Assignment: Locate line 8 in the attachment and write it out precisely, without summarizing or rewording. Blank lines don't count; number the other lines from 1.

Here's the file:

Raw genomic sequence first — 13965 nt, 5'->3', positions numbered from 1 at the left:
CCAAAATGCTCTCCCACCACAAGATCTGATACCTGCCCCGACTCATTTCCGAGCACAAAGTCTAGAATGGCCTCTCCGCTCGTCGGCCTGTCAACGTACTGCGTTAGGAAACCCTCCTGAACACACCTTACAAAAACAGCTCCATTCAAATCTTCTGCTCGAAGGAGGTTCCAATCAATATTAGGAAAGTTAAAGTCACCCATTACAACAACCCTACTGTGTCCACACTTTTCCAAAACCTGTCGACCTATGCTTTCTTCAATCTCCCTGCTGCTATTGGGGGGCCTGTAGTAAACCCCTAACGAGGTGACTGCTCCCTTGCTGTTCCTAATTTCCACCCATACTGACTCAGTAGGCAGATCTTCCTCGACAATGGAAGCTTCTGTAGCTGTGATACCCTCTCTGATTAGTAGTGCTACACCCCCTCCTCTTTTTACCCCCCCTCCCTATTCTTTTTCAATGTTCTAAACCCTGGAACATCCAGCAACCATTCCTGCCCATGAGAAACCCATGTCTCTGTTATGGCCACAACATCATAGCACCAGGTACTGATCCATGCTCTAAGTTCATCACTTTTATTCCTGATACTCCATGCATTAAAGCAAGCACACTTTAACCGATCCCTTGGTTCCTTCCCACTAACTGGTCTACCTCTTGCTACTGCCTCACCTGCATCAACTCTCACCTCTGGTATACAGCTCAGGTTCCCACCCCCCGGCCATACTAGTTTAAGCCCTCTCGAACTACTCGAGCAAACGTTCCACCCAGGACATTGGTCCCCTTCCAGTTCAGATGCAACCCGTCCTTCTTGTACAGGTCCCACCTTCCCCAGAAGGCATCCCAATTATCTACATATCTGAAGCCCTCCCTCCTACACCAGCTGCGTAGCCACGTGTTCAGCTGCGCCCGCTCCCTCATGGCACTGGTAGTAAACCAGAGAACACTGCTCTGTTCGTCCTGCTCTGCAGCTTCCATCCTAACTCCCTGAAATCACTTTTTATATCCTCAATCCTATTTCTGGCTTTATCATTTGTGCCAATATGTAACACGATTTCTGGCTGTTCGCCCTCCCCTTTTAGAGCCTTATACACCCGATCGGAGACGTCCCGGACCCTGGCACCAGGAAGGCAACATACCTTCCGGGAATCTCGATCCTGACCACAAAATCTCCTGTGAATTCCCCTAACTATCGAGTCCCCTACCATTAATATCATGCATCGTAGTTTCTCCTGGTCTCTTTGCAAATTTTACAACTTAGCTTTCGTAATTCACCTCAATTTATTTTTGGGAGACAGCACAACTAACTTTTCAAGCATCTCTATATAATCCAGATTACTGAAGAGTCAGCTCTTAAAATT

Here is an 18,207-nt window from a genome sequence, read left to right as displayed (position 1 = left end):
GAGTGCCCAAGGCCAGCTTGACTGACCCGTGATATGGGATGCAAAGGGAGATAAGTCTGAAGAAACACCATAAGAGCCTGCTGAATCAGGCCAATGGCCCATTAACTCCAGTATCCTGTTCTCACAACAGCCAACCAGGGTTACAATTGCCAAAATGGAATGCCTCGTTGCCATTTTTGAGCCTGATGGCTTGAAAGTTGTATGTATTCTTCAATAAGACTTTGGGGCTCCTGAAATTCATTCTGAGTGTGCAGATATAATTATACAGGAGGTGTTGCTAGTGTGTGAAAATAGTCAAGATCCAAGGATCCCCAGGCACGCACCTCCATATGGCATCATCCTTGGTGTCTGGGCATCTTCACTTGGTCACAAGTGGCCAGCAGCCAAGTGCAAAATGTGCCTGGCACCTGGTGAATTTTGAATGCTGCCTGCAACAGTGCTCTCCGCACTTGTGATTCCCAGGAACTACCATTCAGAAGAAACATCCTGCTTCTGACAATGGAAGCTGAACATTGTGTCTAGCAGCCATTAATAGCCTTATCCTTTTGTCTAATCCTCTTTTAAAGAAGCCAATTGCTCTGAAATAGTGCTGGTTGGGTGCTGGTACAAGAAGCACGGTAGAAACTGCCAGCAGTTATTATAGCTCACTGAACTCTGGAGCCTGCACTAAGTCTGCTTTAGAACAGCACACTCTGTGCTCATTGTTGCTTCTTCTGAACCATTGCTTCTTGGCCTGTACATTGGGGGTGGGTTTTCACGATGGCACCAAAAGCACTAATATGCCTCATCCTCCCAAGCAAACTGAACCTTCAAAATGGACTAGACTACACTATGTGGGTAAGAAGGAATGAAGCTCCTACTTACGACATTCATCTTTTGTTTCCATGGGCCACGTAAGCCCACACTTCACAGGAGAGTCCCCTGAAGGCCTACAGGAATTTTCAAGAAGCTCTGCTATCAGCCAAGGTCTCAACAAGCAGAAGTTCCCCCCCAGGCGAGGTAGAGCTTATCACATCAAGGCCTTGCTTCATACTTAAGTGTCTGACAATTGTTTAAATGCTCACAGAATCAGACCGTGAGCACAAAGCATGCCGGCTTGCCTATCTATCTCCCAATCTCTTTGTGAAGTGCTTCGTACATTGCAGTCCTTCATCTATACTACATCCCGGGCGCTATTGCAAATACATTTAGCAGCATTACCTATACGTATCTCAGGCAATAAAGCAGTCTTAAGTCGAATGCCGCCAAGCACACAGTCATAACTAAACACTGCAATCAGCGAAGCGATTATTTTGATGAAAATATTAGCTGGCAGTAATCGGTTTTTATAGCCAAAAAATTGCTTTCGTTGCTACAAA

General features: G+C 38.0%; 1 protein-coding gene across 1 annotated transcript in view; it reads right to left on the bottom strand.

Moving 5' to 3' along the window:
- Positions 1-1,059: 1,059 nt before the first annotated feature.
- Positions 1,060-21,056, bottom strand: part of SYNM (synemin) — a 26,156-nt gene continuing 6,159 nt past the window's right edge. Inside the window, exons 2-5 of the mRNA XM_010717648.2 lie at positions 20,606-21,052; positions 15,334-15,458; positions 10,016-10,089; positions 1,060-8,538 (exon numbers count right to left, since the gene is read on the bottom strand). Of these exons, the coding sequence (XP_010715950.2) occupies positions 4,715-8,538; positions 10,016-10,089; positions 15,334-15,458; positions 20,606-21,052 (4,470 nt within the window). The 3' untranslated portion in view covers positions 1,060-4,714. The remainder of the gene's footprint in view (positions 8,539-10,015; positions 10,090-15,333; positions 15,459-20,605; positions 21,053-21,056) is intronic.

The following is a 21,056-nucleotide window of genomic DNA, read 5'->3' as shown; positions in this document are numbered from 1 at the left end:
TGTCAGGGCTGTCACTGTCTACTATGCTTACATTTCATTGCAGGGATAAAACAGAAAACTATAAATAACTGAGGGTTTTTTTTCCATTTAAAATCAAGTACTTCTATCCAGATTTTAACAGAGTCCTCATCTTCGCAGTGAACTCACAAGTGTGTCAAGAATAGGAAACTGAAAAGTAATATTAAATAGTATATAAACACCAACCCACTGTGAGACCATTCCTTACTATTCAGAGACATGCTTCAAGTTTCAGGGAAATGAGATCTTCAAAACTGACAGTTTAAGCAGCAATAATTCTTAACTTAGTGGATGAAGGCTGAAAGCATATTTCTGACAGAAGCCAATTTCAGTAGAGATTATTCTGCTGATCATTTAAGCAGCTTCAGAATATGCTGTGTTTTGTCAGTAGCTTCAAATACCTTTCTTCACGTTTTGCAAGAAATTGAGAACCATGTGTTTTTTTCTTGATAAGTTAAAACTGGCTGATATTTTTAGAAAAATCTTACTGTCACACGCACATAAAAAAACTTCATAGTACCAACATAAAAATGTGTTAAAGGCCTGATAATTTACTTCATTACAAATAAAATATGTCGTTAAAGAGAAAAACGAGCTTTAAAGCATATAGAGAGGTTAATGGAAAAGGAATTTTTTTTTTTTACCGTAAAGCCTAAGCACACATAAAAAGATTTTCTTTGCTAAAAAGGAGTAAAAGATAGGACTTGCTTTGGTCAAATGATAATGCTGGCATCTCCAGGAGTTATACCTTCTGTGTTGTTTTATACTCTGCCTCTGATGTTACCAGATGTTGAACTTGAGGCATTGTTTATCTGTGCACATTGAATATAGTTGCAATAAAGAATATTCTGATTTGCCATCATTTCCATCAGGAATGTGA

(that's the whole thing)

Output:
- Positions 1,060-21,056, bottom strand: part of SYNM (synemin) — a 26,156-nt gene continuing 6,159 nt past the window's right edge. Inside the window, exons 2-5 of the mRNA XM_010717648.2 lie at positions 20,606-21,052; positions 15,334-15,458; positions 10,016-10,089; positions 1,060-8,538 (exon numbers count right to left, since the gene is read on the bottom strand). Of these exons, the coding sequence (XP_010715950.2) occupies positions 4,715-8,538; positions 10,016-10,089; positions 15,334-15,458; positions 20,606-21,052 (4,470 nt within the window). The 3' untranslated portion in view covers positions 1,060-4,714. The remainder of the gene's footprint in view (positions 8,539-10,015; positions 10,090-15,333; positions 15,459-20,605; positions 21,053-21,056) is intronic.